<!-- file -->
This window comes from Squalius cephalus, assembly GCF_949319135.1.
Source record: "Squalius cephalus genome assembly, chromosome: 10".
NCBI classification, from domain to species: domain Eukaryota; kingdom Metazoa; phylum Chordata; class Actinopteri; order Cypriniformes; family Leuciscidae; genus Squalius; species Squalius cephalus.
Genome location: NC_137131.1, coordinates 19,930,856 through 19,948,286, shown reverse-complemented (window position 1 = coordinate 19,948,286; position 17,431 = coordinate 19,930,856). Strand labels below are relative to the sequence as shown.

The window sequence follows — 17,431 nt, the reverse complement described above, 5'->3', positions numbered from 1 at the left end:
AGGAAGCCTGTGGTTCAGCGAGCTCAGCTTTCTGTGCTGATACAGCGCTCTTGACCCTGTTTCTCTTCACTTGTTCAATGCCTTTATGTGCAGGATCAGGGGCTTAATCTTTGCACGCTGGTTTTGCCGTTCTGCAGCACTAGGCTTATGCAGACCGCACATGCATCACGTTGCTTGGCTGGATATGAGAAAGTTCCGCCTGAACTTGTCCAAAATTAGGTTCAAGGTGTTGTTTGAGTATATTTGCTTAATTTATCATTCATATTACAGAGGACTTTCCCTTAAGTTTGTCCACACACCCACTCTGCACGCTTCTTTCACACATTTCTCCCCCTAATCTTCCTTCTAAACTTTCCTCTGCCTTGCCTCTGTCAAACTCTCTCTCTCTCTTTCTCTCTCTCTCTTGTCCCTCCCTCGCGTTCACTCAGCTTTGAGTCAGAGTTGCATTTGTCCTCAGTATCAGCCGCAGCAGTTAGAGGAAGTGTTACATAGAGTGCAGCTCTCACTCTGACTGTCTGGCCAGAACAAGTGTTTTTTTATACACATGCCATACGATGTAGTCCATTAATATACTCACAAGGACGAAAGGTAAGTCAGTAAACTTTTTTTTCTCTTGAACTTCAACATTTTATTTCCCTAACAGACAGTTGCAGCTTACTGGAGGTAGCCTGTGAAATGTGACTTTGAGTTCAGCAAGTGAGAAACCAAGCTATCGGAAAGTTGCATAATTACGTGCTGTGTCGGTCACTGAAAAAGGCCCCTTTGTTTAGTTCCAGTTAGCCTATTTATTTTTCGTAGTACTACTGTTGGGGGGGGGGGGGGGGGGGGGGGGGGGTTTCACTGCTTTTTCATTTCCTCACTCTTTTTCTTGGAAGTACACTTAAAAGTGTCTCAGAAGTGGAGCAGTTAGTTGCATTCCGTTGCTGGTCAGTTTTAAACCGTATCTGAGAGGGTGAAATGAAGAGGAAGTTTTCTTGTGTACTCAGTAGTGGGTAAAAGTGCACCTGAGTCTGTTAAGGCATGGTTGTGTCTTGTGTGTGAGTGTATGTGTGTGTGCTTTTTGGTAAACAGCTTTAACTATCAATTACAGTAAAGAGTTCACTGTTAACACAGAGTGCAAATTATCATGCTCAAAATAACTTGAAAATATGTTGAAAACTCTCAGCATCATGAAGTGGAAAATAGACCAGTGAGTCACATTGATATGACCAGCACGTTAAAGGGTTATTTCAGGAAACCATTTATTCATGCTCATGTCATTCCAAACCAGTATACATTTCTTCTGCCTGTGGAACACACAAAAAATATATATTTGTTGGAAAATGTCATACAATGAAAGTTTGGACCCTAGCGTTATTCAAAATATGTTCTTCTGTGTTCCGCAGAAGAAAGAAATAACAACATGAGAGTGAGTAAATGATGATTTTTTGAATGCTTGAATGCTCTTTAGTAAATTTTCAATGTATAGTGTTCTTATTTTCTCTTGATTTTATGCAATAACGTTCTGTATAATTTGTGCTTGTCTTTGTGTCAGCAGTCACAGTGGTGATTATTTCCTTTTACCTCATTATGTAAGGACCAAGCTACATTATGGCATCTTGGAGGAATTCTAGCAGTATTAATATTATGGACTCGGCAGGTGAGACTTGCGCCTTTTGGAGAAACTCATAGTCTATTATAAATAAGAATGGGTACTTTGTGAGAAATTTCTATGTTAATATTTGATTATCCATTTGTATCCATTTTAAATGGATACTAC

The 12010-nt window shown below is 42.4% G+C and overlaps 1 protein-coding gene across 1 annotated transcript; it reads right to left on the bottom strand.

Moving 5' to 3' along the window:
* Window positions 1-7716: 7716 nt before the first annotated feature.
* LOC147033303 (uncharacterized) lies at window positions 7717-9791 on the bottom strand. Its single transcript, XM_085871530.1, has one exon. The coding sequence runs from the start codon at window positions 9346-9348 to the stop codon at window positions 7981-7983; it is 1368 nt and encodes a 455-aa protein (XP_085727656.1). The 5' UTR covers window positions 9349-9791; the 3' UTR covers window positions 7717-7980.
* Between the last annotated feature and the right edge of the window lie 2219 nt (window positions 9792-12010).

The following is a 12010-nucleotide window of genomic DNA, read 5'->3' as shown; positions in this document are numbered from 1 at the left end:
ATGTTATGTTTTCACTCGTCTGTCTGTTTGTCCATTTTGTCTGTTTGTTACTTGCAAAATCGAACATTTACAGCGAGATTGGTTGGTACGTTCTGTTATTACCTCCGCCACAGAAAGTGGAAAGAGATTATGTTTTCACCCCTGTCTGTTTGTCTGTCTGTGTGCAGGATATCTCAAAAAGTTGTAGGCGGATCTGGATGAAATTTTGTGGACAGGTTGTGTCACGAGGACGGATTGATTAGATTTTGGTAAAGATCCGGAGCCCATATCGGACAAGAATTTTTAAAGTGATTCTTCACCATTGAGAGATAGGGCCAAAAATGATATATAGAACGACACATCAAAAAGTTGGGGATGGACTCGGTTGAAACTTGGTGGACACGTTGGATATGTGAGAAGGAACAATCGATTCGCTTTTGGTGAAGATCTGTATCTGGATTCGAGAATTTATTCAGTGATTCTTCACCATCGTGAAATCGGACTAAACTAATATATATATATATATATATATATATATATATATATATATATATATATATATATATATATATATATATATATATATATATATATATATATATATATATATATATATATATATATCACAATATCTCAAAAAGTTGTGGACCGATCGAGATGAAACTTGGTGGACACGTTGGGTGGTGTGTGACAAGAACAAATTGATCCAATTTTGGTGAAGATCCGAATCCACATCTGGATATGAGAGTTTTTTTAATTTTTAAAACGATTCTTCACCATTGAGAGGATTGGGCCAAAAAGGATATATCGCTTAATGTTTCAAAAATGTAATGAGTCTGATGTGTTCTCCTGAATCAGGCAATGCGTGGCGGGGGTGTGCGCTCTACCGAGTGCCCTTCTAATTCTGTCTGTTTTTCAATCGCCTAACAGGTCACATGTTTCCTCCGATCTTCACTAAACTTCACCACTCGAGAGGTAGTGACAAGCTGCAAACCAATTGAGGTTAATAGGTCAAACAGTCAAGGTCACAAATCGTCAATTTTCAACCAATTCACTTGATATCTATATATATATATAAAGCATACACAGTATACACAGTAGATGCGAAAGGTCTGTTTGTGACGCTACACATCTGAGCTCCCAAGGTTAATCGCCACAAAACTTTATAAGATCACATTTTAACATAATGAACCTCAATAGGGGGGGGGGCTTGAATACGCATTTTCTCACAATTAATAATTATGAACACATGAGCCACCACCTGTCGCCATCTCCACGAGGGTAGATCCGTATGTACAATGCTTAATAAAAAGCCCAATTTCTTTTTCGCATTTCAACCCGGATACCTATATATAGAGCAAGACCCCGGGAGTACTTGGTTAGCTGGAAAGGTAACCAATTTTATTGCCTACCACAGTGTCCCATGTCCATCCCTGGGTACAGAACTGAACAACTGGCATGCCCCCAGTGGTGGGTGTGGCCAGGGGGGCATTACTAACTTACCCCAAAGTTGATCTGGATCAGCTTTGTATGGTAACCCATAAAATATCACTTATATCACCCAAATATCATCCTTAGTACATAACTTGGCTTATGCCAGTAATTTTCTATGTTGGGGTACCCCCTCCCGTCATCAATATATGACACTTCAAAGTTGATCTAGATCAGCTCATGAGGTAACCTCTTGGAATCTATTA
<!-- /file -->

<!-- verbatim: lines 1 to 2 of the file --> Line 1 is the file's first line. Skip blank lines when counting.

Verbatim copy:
This window comes from Squalius cephalus, assembly GCF_949319135.1.
Source record: "Squalius cephalus genome assembly, chromosome: 10".